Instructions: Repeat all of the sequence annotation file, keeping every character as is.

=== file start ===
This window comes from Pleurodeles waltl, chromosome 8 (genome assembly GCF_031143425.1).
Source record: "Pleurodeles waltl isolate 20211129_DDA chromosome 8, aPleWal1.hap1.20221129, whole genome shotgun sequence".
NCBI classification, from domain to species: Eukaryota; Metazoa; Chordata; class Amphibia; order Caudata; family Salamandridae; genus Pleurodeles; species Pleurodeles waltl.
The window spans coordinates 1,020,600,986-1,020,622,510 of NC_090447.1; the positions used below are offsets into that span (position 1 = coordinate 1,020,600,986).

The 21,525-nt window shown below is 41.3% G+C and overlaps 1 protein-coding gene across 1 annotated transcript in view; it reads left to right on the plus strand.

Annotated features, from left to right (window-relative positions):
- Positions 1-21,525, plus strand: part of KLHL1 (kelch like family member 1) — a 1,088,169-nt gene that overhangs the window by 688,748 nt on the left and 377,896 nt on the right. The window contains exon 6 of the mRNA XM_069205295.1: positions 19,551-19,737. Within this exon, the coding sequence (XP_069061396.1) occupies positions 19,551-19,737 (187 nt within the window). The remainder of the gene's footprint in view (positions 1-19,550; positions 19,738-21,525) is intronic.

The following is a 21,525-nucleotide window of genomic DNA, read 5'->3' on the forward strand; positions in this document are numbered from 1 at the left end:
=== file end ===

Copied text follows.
This window comes from Pleurodeles waltl, chromosome 8 (genome assembly GCF_031143425.1).
Source record: "Pleurodeles waltl isolate 20211129_DDA chromosome 8, aPleWal1.hap1.20221129, whole genome shotgun sequence".
NCBI classification, from domain to species: Eukaryota; Metazoa; Chordata; class Amphibia; order Caudata; family Salamandridae; genus Pleurodeles; species Pleurodeles waltl.
The window spans coordinates 1,020,600,986-1,020,622,510 of NC_090447.1; the positions used below are offsets into that span (position 1 = coordinate 1,020,600,986).

The 21,525-nt window shown below is 41.3% G+C and overlaps 1 protein-coding gene across 1 annotated transcript in view; it reads left to right on the plus strand.

Annotated features, from left to right (window-relative positions):
- Positions 1-21,525, plus strand: part of KLHL1 (kelch like family member 1) — a 1,088,169-nt gene that overhangs the window by 688,748 nt on the left and 377,896 nt on the right. The window contains exon 6 of the mRNA XM_069205295.1: positions 19,551-19,737. Within this exon, the coding sequence (XP_069061396.1) occupies positions 19,551-19,737 (187 nt within the window). The remainder of the gene's footprint in view (positions 1-19,550; positions 19,738-21,525) is intronic.

The following is a 21,525-nucleotide window of genomic DNA, read 5'->3' on the forward strand; positions in this document are numbered from 1 at the left end: